It is possible to open multiple connections from/to PC and C64, in a real multitasking environment.
It is also possible to have loop connections to test the performances of the protocol.
Try for example to telnet from PC to C64 and (on the Lunix prompt) telnet BACK to the PC !
On the screen of Jnos you will read the prompt of your local BBS, connected passing THROUGH the C64!
By using the BBS command "s" (send) you can leave a text message for the C64 user.
First log in your local BBS typing BBS at Jnos prompt, use the "johnny" account.
Type in "s c64", then input the subject and the body of the message; end message with "/EX" at the beginning of
a new line. Some Jnos versions ask for another confirmation.
Now the message is stored on to the NOS database, if an user log in with "c64" account, a message "You have got new mail" will appear.
Use the commands (R)ead, (L)ist or (K)ill to handle messages.
Of course you can do the opposite procedure and leave a message for "johnny", or leave a message for other people
who access the BBS.
Many different releases are availables on internet, some works fine, some not.
Not all the releases provide SLIP protocol over rs232. I've tested the following releases:

u110l386 (version compiled by IW2DVL)
jn111dls (pre-compiled version downloaded from GB7IPH site)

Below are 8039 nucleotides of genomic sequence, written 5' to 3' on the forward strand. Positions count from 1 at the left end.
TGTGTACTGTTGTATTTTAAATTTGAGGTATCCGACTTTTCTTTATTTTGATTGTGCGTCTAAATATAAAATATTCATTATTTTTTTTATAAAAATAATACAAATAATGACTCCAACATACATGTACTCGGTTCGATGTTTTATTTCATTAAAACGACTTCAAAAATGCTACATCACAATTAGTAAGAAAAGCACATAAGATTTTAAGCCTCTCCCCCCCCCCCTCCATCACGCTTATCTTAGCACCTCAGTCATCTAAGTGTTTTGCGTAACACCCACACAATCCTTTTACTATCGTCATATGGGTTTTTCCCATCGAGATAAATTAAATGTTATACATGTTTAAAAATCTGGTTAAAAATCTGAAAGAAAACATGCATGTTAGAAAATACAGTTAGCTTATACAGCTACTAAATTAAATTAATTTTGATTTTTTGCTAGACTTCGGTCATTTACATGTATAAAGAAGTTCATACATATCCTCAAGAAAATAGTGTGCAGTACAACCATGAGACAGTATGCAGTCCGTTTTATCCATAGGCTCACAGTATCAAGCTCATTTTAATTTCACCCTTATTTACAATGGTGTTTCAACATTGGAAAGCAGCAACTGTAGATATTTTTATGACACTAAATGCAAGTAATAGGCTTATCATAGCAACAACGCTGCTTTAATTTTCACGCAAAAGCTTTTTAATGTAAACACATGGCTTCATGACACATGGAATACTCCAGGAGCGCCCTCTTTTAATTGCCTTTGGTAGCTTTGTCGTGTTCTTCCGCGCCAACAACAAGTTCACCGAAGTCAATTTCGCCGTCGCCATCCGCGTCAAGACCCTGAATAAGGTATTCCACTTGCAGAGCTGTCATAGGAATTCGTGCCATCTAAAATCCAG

As I wrote before, the file ftpusers defines the permissions of users.
The last number of the line is calculated in this way:
1 = read files
2 = write files
3 = overwrite existing files
4 = gateway to ax.25 port allowed (useless for the purposes of this documents)
16 = Telnet allowed from BBS
32 = gateway to NET/ROM nodes allowed (useless for the purposes of this documents)
64 = Remote Sysop.
Sum the numbers above to obtain different profiles.
Example: An anonymous user should be able only to read files, and nothing more, so its number will be "1".
Example 2: A remote sysop should have full rights, its number will be 127 (1+2+4+8+16+32+64).
The "64" allow user to digit the special character "@" at the prompt of BBS and access to
Jnos prompt from remote consoles.

My opinion is that NOS for DOS is one of more flexible and poweful programs for "ham-radio"
Tcp/Ip experimentations, unfortunately (at least in Italy) it has been replaced from Flexnet/Win9x software.
This package is much more easy to use and configure.
Fortunately the development of NOS is continuing in Linux environment, the Linux versions are called TNOS.
Anyway it is a good platform to test our good old C64...!
Refer to "official" NOS manual for the meaning of all the parameters / commands.
Please send back to me any question / comment / hint / correction about NOS and C64, thanks !
Milan, October 25, 1999
Claudio Parmigiani, IW2FER